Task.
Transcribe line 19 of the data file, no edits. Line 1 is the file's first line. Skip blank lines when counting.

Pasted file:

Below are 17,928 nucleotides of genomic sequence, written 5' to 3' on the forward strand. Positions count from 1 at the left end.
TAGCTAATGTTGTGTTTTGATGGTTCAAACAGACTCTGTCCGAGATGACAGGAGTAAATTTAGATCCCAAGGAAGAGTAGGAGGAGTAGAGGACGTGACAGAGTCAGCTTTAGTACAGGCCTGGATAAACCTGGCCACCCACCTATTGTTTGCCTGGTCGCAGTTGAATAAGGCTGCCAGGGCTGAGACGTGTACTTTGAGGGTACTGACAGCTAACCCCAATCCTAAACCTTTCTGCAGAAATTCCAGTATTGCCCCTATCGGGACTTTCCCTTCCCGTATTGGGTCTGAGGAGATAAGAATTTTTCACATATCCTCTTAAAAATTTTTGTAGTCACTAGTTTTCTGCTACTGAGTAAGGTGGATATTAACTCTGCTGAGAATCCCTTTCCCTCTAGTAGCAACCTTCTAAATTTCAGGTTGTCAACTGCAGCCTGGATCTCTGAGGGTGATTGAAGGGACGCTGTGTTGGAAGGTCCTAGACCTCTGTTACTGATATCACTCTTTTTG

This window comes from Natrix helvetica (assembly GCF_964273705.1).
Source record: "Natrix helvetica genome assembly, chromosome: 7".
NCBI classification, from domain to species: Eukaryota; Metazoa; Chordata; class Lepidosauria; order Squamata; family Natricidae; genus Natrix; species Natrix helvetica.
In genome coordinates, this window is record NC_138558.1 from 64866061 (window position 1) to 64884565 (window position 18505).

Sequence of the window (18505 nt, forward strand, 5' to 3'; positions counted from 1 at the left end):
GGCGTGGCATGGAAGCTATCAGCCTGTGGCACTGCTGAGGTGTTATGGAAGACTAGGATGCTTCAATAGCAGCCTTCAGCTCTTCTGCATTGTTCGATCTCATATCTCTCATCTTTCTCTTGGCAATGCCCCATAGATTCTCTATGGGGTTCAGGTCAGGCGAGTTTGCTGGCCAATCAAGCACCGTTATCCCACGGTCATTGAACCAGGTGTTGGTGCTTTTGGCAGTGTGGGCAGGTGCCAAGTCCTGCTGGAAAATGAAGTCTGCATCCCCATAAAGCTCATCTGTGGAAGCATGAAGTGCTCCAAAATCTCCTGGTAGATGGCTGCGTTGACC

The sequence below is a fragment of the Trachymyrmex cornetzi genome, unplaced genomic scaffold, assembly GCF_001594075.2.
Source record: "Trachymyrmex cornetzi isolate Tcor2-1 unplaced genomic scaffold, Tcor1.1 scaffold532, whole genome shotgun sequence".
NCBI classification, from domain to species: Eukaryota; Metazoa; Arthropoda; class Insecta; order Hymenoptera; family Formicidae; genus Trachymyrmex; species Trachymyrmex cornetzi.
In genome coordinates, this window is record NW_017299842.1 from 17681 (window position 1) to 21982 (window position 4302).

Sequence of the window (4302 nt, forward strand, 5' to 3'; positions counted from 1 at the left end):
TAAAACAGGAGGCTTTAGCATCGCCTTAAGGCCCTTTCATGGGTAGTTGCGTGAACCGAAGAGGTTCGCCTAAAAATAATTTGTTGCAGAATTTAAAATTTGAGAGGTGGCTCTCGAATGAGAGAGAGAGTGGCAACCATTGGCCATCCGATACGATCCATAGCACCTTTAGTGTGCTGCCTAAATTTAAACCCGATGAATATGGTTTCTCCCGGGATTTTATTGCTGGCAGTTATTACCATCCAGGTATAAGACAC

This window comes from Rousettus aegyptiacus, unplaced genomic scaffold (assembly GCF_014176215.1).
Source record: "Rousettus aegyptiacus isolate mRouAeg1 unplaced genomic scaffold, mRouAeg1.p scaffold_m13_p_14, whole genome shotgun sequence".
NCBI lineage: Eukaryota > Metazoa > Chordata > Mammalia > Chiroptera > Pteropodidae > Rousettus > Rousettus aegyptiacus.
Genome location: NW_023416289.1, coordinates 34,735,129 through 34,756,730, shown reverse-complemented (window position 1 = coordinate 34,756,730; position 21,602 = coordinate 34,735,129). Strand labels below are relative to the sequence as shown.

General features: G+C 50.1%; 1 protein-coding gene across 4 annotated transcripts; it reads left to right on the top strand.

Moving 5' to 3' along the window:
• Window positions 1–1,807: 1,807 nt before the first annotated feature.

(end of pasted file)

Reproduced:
General features: G+C 50.1%; 1 protein-coding gene across 4 annotated transcripts; it reads left to right on the top strand.